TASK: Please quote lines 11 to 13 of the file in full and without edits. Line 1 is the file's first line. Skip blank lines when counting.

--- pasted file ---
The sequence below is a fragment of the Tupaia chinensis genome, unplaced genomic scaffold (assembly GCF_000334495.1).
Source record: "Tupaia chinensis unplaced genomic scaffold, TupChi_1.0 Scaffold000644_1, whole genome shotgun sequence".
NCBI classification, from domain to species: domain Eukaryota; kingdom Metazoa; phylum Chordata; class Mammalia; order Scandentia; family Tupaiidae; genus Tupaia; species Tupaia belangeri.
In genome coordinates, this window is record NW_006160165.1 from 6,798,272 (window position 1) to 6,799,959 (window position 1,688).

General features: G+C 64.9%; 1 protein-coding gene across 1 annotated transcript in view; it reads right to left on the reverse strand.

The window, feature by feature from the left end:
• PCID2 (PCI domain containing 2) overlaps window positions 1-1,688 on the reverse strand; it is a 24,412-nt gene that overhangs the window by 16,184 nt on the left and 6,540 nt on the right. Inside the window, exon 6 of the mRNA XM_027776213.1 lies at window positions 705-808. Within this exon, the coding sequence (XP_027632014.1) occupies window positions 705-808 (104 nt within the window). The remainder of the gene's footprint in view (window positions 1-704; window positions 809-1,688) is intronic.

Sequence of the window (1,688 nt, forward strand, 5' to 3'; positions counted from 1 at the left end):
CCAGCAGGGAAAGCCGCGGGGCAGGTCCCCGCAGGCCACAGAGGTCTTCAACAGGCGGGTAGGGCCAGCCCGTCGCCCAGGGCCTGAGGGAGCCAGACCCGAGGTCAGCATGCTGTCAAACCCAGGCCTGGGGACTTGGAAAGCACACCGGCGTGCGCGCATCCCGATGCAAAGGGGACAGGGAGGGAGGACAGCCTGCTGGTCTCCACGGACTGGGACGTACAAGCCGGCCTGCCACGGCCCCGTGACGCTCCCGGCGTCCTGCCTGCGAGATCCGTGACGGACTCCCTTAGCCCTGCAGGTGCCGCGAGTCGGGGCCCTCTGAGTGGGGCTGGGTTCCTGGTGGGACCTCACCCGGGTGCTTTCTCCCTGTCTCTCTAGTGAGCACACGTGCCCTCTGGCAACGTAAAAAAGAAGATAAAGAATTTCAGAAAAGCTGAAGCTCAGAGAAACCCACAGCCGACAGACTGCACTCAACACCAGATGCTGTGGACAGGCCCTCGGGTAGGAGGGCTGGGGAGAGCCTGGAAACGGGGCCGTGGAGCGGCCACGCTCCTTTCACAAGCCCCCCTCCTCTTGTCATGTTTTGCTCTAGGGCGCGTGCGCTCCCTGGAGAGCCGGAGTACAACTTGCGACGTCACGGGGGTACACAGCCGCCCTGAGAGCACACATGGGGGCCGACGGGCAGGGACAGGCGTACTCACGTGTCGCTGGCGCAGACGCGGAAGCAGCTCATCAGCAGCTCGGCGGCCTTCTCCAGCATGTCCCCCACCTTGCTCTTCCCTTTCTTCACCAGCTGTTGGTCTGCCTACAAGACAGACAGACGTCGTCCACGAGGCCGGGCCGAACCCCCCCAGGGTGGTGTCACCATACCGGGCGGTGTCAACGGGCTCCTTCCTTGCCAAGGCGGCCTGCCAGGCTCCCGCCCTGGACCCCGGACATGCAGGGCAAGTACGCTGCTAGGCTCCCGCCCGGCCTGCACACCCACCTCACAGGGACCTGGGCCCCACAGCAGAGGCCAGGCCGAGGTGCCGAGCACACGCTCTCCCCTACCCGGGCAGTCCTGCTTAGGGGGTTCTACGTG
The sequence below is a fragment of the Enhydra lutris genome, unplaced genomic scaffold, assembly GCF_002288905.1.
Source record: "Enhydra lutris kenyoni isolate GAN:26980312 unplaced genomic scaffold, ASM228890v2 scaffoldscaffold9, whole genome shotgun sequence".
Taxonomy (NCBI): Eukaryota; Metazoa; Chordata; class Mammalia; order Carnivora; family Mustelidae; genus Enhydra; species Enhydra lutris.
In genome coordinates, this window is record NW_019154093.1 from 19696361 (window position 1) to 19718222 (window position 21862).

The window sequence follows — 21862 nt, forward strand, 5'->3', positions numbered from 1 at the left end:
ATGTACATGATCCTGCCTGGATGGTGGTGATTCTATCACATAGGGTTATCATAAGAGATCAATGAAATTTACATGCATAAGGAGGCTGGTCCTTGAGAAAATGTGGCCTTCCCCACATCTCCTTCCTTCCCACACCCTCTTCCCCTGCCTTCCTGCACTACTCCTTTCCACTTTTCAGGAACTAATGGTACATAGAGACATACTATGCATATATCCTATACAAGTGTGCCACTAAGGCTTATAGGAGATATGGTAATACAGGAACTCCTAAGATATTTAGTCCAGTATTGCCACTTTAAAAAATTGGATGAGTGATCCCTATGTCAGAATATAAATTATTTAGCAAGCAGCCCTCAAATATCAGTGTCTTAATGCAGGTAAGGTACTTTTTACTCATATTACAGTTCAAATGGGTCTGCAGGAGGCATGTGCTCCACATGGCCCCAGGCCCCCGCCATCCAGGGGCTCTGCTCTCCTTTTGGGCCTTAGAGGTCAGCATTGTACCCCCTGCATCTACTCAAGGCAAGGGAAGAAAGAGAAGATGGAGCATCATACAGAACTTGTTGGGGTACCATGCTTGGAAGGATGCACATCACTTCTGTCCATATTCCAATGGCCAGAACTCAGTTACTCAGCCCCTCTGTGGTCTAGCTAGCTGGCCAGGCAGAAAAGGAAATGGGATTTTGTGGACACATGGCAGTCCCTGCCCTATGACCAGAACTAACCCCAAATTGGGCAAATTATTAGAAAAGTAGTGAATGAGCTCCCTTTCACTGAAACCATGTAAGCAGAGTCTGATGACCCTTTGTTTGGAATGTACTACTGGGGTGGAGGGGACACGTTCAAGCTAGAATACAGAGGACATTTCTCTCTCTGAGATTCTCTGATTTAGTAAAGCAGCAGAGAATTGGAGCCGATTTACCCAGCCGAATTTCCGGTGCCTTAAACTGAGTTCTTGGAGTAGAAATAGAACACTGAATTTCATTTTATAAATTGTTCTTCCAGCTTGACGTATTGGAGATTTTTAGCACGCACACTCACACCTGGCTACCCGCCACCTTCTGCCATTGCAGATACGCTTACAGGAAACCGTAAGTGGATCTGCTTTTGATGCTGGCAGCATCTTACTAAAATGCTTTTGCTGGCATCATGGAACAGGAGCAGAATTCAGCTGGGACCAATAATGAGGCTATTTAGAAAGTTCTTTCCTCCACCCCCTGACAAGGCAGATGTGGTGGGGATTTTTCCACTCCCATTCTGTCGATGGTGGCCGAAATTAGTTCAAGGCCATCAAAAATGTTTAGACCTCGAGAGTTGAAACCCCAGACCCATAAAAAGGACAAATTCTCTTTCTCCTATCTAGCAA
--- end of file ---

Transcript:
Source record: "Enhydra lutris kenyoni isolate GAN:26980312 unplaced genomic scaffold, ASM228890v2 scaffoldscaffold9, whole genome shotgun sequence".
Taxonomy (NCBI): Eukaryota; Metazoa; Chordata; class Mammalia; order Carnivora; family Mustelidae; genus Enhydra; species Enhydra lutris.
In genome coordinates, this window is record NW_019154093.1 from 19696361 (window position 1) to 19718222 (window position 21862).